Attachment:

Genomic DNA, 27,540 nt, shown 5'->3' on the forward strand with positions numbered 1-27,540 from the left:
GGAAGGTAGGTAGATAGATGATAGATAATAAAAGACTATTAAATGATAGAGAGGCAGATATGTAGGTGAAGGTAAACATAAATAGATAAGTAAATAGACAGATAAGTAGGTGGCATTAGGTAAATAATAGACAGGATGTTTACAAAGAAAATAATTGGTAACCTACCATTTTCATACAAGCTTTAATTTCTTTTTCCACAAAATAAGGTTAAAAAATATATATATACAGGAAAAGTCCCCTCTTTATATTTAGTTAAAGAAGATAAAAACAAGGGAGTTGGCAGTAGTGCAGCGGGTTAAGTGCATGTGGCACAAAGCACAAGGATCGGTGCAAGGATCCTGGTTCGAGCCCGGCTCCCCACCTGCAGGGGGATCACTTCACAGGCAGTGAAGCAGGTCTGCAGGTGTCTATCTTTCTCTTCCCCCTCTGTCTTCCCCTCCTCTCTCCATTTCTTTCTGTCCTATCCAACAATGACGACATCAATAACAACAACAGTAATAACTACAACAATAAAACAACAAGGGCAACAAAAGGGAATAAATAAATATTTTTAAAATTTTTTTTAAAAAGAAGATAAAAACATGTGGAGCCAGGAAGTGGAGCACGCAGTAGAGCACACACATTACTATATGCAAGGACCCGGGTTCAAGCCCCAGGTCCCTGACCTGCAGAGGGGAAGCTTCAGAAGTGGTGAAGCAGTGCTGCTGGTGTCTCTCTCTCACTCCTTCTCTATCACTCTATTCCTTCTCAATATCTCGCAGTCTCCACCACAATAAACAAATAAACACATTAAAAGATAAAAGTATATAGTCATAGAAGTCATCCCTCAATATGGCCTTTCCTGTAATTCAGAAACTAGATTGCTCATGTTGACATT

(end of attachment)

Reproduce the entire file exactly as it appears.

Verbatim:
Genomic DNA, 27,540 nt, shown 5'->3' on the forward strand with positions numbered 1-27,540 from the left:
GGAAGGTAGGTAGATAGATGATAGATAATAAAAGACTATTAAATGATAGAGAGGCAGATATGTAGGTGAAGGTAAACATAAATAGATAAGTAAATAGACAGATAAGTAGGTGGCATTAGGTAAATAATAGACAGGATGTTTACAAAGAAAATAATTGGTAACCTACCATTTTCATACAAGCTTTAATTTCTTTTTCCACAAAATAAGGTTAAAAAATATATATATACAGGAAAAGTCCCCTCTTTATATTTAGTTAAAGAAGATAAAAACAAGGGAGTTGGCAGTAGTGCAGCGGGTTAAGTGCATGTGGCACAAAGCACAAGGATCGGTGCAAGGATCCTGGTTCGAGCCCGGCTCCCCACCTGCAGGGGGATCACTTCACAGGCAGTGAAGCAGGTCTGCAGGTGTCTATCTTTCTCTTCCCCCTCTGTCTTCCCCTCCTCTCTCCATTTCTTTCTGTCCTATCCAACAATGACGACATCAATAACAACAACAGTAATAACTACAACAATAAAACAACAAGGGCAACAAAAGGGAATAAATAAATATTTTTAAAATTTTTTTTAAAAAGAAGATAAAAACATGTGGAGCCAGGAAGTGGAGCACGCAGTAGAGCACACACATTACTATATGCAAGGACCCGGGTTCAAGCCCCAGGTCCCTGACCTGCAGAGGGGAAGCTTCAGAAGTGGTGAAGCAGTGCTGCTGGTGTCTCTCTCTCACTCCTTCTCTATCACTCTATTCCTTCTCAATATCTCGCAGTCTCCACCACAATAAACAAATAAACACATTAAAAGATAAAAGTATATAGTCATAGAAGTCATCCCTCAATATGGCCTTTCCTGTAATTCAGAAACTAGATTGCTCATGTTGACATT